Beyond the Diagnosis
After delivering the Parkinson's diagnosis, Dr. Stacy and his staff did a great job arming me with information and resources. They also took time to answer all my questions on the day I was diagnosed. But the next steps in educating myself and responding to the diagnosis were up to me.
I was put on a medicine regimen immediately by my doctor, but with the understanding that these medicines needed to be monitored carefully because they come with some serious side effects, as well as lose their efficacy over time. Being diagnosed as a young adult, these were important considerations, as I probably am going to be living with the disease for more than half my life. For the best quality of life over time, and for maintaining fluidity of movement, People with Parkinson's (or PwP's, as we call ourselves) need dopamine, but it is important not to overmedicate.
I did not adjust well to the first medication I was on, and after four months, the doctor switched me to a sister drug. However, this one caused my blood pressure to go too low. I returned to the original drug and was able to tolerate it without nausea this time. Two other medicines have been added over the last eight years.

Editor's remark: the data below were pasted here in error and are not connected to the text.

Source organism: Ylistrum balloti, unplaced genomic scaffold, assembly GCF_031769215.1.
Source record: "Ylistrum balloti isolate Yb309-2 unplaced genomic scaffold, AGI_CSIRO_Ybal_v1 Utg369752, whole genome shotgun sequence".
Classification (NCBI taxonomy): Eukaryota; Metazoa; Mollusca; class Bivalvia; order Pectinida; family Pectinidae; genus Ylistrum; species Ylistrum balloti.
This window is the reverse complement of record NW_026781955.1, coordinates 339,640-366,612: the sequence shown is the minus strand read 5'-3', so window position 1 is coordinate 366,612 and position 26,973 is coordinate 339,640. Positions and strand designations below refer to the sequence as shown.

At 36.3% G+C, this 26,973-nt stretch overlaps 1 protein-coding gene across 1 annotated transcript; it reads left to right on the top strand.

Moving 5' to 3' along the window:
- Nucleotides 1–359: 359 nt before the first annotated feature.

As part of learning more about Parkinson's, I studied research topics and articles about taking a holistic approach to the disease. Proper nutrition, music, dance, and faith play an important positive role in brain health. I also chose to participate in clinical research because it is so important. It's exciting to be part of the discovery process, to be on the cutting edge of researching Parkinson’s as a participant in these trials. I feel like a modern-day pioneer.
I have taken a proactive approach to my disease, taking advantage of any and all opportunities to become better informed, whether through reading, asking questions, listening to podcasts, participating in clinical trials, attending conferences, planning events, or being part of a support group. In doing this, I have also discovered the value of giving back, teaching others, and finding my place of contribution in the midst of the disease. This has been therapeutic for me. Over time, I have learned not to try to mask my symptoms or fear letting others see my disability. Being open about my disease has led to some great conversations and awareness opportunities.
I want to encourage those who are newly diagnosed with Parkinson's or any other disease. You are not alone and you can find meaning and purpose in the midst of difficulty. You don't know what you are capable of until you are hard pressed. God causes all things (even illness) to work together for good and can turn our curses into blessings.